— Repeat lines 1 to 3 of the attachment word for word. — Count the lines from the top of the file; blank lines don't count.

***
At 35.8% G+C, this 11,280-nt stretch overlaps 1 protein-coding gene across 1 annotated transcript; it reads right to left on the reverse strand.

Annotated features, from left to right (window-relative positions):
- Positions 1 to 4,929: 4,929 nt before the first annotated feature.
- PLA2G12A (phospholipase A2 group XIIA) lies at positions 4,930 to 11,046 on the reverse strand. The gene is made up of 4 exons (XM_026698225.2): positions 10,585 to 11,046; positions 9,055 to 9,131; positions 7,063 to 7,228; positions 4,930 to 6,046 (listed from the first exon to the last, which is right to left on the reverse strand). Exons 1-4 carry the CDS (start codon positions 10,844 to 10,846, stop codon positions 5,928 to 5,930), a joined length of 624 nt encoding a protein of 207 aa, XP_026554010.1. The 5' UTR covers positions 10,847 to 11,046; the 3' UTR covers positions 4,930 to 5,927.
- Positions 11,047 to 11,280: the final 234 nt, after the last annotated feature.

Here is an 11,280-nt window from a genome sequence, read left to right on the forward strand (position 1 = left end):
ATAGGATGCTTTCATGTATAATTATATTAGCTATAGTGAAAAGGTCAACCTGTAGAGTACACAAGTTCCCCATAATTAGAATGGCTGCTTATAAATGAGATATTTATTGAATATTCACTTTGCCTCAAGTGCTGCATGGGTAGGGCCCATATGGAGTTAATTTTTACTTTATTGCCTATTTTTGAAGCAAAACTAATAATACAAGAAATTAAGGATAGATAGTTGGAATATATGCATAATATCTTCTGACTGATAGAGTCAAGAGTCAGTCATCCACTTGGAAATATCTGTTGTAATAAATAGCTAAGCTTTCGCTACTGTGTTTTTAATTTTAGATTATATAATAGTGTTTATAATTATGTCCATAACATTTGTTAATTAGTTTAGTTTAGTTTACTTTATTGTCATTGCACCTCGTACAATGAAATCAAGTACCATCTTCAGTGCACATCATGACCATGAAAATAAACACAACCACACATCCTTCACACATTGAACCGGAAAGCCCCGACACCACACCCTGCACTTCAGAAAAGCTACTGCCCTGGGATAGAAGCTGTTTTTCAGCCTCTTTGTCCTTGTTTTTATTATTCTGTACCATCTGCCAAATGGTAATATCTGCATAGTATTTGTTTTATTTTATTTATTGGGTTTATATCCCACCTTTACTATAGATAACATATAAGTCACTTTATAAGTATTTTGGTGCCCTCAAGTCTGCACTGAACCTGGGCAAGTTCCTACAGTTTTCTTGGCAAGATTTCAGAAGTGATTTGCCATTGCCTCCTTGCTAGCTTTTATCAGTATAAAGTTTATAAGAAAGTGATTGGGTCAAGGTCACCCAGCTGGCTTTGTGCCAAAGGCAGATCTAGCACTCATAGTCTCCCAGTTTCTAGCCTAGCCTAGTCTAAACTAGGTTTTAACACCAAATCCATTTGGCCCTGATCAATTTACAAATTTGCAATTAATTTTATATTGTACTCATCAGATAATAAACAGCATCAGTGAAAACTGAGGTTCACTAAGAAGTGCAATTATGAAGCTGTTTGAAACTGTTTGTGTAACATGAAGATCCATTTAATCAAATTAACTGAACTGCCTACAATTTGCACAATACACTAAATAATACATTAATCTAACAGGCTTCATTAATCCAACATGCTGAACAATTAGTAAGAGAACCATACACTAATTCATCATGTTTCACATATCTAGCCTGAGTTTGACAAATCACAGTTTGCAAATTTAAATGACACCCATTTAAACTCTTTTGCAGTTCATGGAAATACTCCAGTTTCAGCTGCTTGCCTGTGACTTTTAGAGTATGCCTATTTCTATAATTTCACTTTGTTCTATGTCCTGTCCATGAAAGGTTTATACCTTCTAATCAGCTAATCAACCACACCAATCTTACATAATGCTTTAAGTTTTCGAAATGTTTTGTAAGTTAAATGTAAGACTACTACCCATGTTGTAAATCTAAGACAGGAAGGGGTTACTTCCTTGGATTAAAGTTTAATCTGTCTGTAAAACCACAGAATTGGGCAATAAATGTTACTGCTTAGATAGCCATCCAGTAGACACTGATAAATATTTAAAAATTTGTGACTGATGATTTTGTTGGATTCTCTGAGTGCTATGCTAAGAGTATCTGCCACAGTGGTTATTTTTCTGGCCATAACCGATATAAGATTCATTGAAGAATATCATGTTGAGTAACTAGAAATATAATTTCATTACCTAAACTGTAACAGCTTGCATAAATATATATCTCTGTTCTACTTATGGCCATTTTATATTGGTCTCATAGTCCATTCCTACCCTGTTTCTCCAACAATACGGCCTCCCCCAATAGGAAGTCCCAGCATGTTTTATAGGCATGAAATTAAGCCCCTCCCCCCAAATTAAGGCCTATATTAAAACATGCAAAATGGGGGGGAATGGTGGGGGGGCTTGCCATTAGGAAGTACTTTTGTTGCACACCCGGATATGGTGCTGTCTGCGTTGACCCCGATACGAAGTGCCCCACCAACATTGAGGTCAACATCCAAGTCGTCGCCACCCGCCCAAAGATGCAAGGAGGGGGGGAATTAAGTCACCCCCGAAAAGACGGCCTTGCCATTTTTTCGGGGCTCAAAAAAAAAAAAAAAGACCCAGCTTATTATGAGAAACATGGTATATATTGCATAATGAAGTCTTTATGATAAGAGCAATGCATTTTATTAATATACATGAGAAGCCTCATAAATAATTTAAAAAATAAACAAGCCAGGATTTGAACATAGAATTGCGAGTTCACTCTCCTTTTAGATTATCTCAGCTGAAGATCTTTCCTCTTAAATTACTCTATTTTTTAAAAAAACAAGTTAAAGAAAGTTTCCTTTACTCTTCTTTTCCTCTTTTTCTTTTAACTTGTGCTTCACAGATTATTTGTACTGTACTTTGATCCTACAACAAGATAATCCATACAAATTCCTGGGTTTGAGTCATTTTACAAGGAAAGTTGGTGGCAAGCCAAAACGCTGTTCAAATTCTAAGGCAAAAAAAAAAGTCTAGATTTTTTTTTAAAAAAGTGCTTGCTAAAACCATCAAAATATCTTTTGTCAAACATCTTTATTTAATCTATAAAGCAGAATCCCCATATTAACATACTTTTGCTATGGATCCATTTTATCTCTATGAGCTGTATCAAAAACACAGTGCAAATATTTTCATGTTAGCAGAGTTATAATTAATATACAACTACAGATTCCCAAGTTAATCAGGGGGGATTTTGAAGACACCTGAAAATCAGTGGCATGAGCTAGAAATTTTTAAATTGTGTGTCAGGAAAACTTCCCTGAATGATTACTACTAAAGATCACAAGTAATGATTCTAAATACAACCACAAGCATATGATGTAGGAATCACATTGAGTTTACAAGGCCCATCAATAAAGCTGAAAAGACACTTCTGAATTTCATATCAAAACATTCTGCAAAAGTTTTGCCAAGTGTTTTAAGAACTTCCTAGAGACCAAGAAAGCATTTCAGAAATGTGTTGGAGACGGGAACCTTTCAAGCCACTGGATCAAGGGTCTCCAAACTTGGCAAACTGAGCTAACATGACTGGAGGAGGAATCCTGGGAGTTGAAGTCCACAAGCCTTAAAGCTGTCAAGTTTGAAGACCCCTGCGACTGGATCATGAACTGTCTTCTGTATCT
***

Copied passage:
At 35.8% G+C, this 11,280-nt stretch overlaps 1 protein-coding gene across 1 annotated transcript; it reads right to left on the reverse strand.

Annotated features, from left to right (window-relative positions):
- Positions 1 to 4,929: 4,929 nt before the first annotated feature.